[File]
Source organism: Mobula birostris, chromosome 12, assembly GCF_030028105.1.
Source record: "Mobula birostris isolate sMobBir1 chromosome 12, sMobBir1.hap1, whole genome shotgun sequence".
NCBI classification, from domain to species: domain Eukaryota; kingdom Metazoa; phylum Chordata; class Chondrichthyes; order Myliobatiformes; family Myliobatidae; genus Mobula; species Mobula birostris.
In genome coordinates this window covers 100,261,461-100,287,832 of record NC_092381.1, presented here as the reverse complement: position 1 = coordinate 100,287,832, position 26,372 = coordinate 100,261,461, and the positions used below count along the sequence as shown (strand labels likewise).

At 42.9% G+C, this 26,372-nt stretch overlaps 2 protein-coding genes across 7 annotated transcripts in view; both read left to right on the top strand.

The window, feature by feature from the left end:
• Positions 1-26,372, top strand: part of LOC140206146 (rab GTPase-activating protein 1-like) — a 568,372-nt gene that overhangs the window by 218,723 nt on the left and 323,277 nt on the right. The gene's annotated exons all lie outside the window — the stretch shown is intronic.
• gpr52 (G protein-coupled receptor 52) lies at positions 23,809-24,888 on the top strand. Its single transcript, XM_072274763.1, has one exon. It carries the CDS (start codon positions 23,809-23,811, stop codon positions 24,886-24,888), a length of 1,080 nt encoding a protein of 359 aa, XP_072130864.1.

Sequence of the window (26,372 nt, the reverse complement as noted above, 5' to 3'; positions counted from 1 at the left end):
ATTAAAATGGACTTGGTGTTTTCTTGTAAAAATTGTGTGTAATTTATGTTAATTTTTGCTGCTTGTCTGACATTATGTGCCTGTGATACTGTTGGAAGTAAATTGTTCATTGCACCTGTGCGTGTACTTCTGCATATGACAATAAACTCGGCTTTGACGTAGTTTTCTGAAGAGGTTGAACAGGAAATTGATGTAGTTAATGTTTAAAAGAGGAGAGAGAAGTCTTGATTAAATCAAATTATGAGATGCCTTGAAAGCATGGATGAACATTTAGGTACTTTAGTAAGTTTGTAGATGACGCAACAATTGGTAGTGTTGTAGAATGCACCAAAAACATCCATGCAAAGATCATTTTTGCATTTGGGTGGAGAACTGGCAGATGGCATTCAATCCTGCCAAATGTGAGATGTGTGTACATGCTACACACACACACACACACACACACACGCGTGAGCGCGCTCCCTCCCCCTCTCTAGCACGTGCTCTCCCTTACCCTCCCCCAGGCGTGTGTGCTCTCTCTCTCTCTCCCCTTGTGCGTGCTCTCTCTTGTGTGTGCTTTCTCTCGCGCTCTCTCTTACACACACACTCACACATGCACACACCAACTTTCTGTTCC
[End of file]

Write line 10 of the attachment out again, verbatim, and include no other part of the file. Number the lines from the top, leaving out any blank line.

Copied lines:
ATTAAAATGGACTTGGTGTTTTCTTGTAAAAATTGTGTGTAATTTATGTTAATTTTTGCTGCTTGTCTGACATTATGTGCCTGTGATACTGTTGGAAGTAAATTGTTCATTGCACCTGTGCGTGTACTTCTGCATATGACAATAAACTCGGCTTTGACGTAGTTTTCTGAAGAGGTTGAACAGGAAATTGATGTAGTTAATGTTTAAAAGAGGAGAGAGAAGTCTTGATTAAATCAAATTATGAGATGCCTTGAAAGCATGGATGAACATTTAGGTACTTTAGTAAGTTTGTAGATGACGCAACAATTGGTAGTGTTGTAGAATGCACCAAAAACATCCATGCAAAGATCATTTTTGCATTTGGGTGGAGAACTGGCAGATGGCATTCAATCCTGCCAAATGTGAGATGTGTGTACATGCTACACACACACACACACACACACACACGCGTGAGCGCGCTCCCTCCCCCTCTCTAGCACGTGCTCTCCCTTACCCTCCCCCAGGCGTGTGTGCTCTCTCTCTCTCTCCCCTTGTGCGTGCTCTCTCTTGTGTGTGCTTTCTCTCGCGCTCTCTCTTACACACACACTCACACATGCACACACCAACTTTCTGTTCC